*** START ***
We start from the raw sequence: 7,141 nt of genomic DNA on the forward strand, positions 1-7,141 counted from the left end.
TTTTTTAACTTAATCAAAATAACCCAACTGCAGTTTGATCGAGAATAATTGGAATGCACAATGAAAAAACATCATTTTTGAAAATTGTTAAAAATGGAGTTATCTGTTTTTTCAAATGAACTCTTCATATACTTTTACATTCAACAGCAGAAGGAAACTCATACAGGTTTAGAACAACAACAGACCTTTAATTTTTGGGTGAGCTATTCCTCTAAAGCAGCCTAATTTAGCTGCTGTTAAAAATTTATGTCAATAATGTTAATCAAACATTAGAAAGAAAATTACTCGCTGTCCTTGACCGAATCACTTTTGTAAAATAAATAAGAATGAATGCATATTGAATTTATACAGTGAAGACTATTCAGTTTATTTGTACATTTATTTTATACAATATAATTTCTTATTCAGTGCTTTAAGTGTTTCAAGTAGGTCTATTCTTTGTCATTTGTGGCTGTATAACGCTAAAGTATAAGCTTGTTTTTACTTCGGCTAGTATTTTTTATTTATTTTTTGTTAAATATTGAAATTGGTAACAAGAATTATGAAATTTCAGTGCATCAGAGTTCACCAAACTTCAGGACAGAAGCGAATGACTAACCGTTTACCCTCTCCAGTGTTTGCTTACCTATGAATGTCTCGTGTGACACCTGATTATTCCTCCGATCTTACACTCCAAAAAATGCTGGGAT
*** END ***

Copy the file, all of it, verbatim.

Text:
We start from the raw sequence: 7,141 nt of genomic DNA on the forward strand, positions 1-7,141 counted from the left end.
TTTTTTAACTTAATCAAAATAACCCAACTGCAGTTTGATCGAGAATAATTGGAATGCACAATGAAAAAACATCATTTTTGAAAATTGTTAAAAATGGAGTTATCTGTTTTTTCAAATGAACTCTTCATATACTTTTACATTCAACAGCAGAAGGAAACTCATACAGGTTTAGAACAACAACAGACCTTTAATTTTTGGGTGAGCTATTCCTCTAAAGCAGCCTAATTTAGCTGCTGTTAAAAATTTATGTCAATAATGTTAATCAAACATTAGAAAGAAAATTACTCGCTGTCCTTGACCGAATCACTTTTGTAAAATAAATAAGAATGAATGCATATTGAATTTATACAGTGAAGACTATTCAGTTTATTTGTACATTTATTTTATACAATATAATTTCTTATTCAGTGCTTTAAGTGTTTCAAGTAGGTCTATTCTTTGTCATTTGTGGCTGTATAACGCTAAAGTATAAGCTTGTTTTTACTTCGGCTAGTATTTTTTATTTATTTTTTGTTAAATATTGAAATTGGTAACAAGAATTATGAAATTTCAGTGCATCAGAGTTCACCAAACTTCAGGACAGAAGCGAATGACTAACCGTTTACCCTCTCCAGTGTTTGCTTACCTATGAATGTCTCGTGTGACACCTGATTATTCCTCCGATCTTACACTCCAAAAAATGCTGGGAT